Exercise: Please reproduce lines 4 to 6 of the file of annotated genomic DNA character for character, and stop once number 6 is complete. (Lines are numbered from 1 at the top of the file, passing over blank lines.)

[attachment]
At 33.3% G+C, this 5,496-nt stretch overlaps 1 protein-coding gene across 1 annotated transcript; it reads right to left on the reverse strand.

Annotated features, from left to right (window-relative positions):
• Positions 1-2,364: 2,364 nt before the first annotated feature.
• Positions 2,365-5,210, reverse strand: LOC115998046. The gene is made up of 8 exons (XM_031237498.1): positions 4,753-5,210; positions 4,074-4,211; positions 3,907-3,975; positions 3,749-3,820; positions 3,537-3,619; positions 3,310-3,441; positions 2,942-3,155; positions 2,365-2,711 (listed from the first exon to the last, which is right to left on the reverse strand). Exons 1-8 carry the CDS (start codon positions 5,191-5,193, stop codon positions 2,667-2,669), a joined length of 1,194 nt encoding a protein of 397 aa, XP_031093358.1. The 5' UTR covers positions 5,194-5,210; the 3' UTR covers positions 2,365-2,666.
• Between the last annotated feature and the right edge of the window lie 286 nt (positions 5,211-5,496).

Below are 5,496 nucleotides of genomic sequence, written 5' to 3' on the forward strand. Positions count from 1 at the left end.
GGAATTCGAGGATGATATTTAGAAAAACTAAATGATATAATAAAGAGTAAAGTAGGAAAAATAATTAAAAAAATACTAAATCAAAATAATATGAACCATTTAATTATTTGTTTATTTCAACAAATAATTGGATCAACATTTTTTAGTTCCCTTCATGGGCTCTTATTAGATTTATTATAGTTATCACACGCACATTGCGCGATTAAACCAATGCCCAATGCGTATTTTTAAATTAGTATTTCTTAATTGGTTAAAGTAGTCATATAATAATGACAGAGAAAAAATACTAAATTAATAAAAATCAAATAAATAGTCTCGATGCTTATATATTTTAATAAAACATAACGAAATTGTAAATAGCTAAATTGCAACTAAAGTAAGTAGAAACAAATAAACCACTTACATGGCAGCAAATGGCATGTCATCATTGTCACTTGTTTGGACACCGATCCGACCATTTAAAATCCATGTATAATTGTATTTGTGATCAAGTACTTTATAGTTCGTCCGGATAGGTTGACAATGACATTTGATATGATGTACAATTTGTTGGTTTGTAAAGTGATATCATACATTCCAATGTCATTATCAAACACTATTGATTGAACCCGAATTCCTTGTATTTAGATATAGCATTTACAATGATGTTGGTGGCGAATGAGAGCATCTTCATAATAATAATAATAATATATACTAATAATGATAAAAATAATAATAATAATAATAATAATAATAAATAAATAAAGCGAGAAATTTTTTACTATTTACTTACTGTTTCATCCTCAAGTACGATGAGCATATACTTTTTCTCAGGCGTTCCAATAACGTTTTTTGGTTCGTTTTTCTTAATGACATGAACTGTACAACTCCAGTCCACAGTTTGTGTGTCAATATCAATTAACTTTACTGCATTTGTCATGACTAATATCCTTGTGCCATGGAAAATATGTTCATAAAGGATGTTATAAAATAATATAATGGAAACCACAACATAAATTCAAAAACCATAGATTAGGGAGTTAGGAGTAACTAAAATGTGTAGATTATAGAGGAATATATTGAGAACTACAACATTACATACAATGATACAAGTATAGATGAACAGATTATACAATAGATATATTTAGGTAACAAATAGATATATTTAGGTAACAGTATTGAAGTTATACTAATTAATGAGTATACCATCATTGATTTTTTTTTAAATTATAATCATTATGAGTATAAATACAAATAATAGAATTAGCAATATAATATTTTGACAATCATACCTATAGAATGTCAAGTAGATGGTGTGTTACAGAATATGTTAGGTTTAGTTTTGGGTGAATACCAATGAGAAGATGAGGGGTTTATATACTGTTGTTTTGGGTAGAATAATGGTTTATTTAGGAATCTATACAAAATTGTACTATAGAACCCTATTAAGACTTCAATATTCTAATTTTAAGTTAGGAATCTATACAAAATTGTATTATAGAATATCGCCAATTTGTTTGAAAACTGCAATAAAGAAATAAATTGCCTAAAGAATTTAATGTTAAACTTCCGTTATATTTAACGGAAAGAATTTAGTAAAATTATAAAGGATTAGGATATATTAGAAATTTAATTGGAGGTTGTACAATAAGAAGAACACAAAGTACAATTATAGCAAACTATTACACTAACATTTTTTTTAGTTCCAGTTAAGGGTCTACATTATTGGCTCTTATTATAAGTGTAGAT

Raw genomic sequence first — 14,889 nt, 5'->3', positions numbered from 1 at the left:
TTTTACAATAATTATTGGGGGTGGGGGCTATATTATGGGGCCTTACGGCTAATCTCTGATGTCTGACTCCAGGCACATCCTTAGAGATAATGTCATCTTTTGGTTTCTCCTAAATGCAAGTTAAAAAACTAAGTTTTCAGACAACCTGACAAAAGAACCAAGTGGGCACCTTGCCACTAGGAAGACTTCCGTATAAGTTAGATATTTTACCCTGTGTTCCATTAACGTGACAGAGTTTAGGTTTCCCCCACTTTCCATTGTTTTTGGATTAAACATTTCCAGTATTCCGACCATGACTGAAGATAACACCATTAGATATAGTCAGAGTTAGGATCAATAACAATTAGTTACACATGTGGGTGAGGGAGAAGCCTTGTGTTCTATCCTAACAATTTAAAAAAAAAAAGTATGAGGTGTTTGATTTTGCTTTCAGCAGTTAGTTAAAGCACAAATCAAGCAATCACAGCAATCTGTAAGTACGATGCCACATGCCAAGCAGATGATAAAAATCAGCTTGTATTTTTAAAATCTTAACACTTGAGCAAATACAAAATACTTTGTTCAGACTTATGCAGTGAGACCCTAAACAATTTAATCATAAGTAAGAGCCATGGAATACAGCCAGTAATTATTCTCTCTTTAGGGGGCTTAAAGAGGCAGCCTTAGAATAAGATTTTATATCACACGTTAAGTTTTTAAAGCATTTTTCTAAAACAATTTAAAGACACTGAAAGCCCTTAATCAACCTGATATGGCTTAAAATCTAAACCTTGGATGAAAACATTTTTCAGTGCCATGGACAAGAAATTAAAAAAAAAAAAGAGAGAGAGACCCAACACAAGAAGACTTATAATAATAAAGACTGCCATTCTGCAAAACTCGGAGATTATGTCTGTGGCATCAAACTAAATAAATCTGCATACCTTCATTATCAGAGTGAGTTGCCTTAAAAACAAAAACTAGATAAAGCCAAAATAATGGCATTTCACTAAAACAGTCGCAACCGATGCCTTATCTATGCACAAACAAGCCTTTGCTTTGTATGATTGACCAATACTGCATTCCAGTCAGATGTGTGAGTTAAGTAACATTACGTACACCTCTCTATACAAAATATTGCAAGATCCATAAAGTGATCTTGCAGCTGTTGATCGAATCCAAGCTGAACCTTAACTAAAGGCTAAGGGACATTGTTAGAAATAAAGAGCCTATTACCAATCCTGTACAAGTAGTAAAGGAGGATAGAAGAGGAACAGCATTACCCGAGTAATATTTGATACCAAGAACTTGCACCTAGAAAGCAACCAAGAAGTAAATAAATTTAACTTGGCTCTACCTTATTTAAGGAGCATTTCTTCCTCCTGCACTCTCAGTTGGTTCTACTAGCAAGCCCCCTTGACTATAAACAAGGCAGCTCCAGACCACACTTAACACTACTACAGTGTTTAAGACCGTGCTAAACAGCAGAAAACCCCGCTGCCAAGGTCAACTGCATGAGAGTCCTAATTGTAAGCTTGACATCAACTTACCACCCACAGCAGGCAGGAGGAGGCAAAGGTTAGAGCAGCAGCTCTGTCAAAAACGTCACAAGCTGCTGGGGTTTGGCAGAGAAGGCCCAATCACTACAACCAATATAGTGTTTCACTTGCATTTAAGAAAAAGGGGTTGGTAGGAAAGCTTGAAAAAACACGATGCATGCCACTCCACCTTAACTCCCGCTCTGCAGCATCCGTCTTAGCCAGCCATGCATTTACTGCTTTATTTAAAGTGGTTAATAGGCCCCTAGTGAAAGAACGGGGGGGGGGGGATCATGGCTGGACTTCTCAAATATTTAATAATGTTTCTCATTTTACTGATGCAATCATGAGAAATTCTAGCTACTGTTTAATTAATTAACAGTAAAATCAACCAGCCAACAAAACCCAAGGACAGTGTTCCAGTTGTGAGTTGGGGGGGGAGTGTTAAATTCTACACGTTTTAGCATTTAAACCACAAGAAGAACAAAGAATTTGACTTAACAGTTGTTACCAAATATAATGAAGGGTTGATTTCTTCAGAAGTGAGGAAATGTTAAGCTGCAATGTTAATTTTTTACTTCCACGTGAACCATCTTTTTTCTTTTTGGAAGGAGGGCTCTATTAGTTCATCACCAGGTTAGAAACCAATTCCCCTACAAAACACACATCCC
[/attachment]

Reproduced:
• Positions 2,365-5,210, reverse strand: LOC115998046. The gene is made up of 8 exons (XM_031237498.1): positions 4,753-5,210; positions 4,074-4,211; positions 3,907-3,975; positions 3,749-3,820; positions 3,537-3,619; positions 3,310-3,441; positions 2,942-3,155; positions 2,365-2,711 (listed from the first exon to the last, which is right to left on the reverse strand). Exons 1-8 carry the CDS (start codon positions 5,191-5,193, stop codon positions 2,667-2,669), a joined length of 1,194 nt encoding a protein of 397 aa, XP_031093358.1. The 5' UTR covers positions 5,194-5,210; the 3' UTR covers positions 2,365-2,666.
• Between the last annotated feature and the right edge of the window lie 286 nt (positions 5,211-5,496).

Below are 5,496 nucleotides of genomic sequence, written 5' to 3' on the forward strand. Positions count from 1 at the left end.